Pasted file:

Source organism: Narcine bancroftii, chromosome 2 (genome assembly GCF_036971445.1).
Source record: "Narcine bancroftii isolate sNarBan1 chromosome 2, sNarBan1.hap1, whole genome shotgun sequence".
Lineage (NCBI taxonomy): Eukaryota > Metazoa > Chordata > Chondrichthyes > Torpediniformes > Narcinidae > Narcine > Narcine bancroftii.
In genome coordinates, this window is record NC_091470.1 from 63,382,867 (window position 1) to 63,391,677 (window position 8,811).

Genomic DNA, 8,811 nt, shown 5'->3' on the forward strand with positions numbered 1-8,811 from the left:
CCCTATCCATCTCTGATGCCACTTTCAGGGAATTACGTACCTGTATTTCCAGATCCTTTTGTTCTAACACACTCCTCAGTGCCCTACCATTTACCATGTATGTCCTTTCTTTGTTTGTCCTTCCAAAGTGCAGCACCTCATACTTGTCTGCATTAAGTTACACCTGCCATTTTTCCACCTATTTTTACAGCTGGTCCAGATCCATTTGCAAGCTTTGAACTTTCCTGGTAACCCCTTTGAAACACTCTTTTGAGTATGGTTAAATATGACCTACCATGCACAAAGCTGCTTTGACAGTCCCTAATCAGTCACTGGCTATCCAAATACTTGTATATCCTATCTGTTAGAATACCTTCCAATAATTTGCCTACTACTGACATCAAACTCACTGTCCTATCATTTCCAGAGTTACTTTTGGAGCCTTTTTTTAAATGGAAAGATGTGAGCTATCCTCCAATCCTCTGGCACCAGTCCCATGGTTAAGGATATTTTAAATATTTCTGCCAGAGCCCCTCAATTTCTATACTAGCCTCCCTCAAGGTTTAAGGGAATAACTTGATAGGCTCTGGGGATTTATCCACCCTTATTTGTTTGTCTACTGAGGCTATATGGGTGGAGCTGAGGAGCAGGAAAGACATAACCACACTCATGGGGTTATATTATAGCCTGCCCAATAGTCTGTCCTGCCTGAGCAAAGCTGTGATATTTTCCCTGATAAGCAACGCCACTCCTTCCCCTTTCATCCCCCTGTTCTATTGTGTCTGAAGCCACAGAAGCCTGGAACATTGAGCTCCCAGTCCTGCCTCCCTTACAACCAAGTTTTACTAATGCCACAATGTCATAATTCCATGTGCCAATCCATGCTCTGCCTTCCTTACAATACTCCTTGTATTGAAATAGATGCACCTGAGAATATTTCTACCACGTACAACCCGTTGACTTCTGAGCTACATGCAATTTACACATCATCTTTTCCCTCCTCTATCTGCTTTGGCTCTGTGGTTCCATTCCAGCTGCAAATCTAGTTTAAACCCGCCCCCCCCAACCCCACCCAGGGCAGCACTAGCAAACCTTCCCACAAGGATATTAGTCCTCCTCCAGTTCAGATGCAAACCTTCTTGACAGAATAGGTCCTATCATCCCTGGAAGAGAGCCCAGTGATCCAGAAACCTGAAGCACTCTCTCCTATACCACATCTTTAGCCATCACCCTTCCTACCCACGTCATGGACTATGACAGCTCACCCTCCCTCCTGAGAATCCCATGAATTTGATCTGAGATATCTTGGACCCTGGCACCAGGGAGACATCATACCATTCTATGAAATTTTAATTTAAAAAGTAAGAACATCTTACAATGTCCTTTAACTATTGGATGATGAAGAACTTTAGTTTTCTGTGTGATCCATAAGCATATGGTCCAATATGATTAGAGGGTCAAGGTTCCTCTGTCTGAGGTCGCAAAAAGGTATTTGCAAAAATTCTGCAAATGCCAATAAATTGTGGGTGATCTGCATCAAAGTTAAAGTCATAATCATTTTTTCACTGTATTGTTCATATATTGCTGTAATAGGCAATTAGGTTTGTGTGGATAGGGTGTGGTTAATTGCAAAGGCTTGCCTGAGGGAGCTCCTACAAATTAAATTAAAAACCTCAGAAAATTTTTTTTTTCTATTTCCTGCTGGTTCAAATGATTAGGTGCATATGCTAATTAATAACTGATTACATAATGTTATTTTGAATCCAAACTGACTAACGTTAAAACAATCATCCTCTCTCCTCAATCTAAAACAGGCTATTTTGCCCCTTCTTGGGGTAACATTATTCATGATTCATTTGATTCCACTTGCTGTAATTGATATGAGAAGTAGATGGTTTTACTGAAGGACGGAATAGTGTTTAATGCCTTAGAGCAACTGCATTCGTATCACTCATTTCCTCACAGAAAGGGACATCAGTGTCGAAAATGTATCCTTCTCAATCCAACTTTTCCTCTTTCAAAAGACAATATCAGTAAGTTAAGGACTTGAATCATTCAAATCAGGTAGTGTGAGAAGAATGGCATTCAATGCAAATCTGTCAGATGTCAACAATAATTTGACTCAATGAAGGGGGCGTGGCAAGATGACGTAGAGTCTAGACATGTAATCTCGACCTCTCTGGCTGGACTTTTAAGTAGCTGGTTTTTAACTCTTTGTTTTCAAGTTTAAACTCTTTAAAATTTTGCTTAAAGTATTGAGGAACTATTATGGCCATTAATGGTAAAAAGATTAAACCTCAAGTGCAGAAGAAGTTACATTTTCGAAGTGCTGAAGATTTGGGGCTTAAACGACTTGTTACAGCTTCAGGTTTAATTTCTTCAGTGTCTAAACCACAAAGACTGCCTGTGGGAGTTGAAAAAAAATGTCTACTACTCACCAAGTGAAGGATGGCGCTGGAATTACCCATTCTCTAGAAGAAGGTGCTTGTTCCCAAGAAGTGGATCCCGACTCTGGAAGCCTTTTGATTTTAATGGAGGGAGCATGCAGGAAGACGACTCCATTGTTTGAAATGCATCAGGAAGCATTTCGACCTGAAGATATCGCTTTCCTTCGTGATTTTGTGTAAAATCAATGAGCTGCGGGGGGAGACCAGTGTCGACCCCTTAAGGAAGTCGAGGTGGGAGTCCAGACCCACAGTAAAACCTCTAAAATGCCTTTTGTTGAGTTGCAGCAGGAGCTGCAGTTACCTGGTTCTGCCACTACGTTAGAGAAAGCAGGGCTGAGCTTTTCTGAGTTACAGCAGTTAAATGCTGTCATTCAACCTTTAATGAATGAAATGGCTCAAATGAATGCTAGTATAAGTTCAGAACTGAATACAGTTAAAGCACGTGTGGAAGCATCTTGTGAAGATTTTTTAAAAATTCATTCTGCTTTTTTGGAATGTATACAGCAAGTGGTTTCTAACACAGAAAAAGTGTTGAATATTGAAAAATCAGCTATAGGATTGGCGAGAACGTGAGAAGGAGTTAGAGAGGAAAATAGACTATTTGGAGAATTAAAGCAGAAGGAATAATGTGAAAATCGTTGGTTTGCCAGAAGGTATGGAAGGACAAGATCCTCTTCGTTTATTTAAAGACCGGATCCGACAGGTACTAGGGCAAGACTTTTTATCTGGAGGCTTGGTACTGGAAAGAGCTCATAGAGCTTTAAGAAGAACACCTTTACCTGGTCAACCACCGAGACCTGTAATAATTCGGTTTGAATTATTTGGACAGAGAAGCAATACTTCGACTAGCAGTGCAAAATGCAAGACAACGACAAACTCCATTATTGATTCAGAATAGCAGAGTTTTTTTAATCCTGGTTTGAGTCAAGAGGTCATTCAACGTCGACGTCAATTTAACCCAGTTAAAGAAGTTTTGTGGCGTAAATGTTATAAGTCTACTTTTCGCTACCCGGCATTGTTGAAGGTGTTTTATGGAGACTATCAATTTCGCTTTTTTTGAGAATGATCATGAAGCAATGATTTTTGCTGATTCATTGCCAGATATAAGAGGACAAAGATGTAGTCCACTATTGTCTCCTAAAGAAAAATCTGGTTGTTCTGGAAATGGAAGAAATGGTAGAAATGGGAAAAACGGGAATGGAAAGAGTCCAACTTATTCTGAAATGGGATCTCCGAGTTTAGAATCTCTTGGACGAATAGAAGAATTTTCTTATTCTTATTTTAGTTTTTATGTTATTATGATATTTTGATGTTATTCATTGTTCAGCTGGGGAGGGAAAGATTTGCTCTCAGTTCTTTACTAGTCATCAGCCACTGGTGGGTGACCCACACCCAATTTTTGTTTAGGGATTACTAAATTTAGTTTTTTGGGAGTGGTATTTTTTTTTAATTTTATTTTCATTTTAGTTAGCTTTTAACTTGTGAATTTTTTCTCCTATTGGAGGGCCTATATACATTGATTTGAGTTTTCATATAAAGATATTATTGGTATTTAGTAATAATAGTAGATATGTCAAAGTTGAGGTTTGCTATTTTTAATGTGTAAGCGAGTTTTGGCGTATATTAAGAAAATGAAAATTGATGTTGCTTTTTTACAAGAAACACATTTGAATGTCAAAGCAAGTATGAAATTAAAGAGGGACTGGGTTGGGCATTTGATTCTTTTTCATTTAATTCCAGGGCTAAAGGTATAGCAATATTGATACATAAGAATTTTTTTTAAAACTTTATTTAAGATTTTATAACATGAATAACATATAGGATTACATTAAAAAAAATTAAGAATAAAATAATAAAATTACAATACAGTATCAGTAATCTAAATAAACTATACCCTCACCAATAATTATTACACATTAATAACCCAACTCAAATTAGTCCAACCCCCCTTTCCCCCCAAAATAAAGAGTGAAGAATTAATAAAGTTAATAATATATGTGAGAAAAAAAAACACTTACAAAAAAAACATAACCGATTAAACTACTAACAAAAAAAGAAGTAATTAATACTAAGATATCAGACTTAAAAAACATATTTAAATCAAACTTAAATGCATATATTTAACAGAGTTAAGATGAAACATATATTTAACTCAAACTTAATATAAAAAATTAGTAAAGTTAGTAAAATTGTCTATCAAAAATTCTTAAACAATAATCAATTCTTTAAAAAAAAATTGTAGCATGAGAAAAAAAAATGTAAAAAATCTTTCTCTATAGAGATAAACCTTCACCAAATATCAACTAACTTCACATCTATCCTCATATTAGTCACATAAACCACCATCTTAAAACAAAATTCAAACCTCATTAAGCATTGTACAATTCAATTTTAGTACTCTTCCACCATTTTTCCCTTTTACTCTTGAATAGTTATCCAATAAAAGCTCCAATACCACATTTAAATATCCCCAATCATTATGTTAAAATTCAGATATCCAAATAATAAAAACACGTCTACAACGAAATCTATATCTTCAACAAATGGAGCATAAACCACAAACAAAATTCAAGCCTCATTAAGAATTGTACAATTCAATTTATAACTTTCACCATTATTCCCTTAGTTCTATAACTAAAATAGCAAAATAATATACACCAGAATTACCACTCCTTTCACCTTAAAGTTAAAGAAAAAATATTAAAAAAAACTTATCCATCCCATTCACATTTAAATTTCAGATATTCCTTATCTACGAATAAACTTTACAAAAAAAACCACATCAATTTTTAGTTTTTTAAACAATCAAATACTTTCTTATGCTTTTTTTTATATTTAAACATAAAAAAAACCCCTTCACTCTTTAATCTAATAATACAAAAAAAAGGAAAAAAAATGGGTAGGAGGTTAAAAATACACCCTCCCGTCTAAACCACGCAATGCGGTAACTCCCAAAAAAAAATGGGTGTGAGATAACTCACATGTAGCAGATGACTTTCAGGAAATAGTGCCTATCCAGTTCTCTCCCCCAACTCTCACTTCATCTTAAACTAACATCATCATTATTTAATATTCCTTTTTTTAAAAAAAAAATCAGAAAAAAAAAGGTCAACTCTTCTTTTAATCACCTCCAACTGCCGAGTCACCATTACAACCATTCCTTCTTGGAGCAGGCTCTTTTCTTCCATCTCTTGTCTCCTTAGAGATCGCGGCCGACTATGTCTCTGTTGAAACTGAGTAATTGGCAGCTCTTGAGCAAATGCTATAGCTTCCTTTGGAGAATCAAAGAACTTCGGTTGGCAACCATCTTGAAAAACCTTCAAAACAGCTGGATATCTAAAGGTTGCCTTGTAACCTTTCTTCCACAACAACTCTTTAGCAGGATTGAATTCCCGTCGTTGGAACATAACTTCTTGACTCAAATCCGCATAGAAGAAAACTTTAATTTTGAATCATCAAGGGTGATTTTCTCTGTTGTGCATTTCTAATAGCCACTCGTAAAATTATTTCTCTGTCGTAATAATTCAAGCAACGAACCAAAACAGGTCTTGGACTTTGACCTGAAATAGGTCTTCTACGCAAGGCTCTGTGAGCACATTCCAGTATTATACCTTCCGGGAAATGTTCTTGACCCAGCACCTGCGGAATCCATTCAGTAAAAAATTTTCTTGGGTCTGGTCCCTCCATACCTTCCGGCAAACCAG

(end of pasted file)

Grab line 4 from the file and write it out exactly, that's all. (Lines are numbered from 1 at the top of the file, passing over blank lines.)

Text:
In genome coordinates, this window is record NC_091470.1 from 63,382,867 (window position 1) to 63,391,677 (window position 8,811).